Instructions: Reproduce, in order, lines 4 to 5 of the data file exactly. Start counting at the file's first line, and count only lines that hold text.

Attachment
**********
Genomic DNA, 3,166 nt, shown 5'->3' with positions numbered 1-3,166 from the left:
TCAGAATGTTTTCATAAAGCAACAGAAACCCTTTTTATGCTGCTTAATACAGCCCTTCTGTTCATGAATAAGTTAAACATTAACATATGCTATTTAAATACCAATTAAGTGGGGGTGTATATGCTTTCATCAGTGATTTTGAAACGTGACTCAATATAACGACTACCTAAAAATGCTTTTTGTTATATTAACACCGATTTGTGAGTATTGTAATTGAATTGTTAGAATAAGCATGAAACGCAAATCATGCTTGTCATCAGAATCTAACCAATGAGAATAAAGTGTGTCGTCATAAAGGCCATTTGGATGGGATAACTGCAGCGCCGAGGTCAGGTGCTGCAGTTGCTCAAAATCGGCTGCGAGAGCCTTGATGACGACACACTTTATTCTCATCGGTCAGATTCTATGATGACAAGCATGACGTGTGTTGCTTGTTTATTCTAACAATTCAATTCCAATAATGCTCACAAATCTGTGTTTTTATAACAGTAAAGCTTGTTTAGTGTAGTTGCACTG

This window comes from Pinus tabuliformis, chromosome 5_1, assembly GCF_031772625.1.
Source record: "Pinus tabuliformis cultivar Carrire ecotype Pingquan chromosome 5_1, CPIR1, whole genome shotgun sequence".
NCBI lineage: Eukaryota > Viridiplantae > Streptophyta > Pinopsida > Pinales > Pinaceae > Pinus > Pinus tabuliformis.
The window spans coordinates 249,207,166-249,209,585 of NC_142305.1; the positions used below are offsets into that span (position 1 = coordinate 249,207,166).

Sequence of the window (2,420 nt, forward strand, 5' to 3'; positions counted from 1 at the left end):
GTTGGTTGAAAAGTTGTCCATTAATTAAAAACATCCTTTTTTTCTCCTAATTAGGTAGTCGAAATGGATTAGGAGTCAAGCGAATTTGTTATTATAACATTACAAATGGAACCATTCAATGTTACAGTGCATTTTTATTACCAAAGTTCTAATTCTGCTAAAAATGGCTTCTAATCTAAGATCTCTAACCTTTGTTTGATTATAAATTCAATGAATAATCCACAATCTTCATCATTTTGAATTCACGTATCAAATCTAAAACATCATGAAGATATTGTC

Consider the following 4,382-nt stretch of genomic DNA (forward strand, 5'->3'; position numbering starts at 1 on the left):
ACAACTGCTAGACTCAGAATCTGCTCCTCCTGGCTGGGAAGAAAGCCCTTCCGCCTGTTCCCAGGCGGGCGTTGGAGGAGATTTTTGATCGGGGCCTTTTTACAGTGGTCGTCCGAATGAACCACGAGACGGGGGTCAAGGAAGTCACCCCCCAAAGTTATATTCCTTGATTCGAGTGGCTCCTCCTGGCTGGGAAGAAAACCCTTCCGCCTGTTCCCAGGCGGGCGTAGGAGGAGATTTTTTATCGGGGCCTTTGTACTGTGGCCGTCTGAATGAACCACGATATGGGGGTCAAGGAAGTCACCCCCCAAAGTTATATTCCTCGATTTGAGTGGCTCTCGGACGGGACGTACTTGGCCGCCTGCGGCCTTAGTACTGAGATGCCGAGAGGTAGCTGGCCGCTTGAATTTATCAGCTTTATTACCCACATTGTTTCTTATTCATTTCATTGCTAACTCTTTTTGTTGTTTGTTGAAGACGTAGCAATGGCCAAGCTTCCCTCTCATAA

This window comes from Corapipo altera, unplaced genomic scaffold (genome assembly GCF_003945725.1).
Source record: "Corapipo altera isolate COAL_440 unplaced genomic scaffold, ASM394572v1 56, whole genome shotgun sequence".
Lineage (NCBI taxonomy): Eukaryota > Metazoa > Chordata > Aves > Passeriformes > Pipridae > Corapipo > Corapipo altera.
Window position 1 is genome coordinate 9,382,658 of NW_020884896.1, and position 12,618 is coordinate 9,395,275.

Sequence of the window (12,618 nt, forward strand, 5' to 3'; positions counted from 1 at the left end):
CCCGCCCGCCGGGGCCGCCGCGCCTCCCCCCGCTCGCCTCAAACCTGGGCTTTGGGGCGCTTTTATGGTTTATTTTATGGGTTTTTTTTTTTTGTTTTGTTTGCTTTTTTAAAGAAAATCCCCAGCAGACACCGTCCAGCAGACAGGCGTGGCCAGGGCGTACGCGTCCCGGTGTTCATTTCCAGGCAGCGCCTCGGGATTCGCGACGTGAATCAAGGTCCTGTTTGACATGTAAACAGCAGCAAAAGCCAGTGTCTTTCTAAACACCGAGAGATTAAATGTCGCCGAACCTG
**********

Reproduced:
Source record: "Pinus tabuliformis cultivar Carrire ecotype Pingquan chromosome 5_1, CPIR1, whole genome shotgun sequence".
NCBI lineage: Eukaryota > Viridiplantae > Streptophyta > Pinopsida > Pinales > Pinaceae > Pinus > Pinus tabuliformis.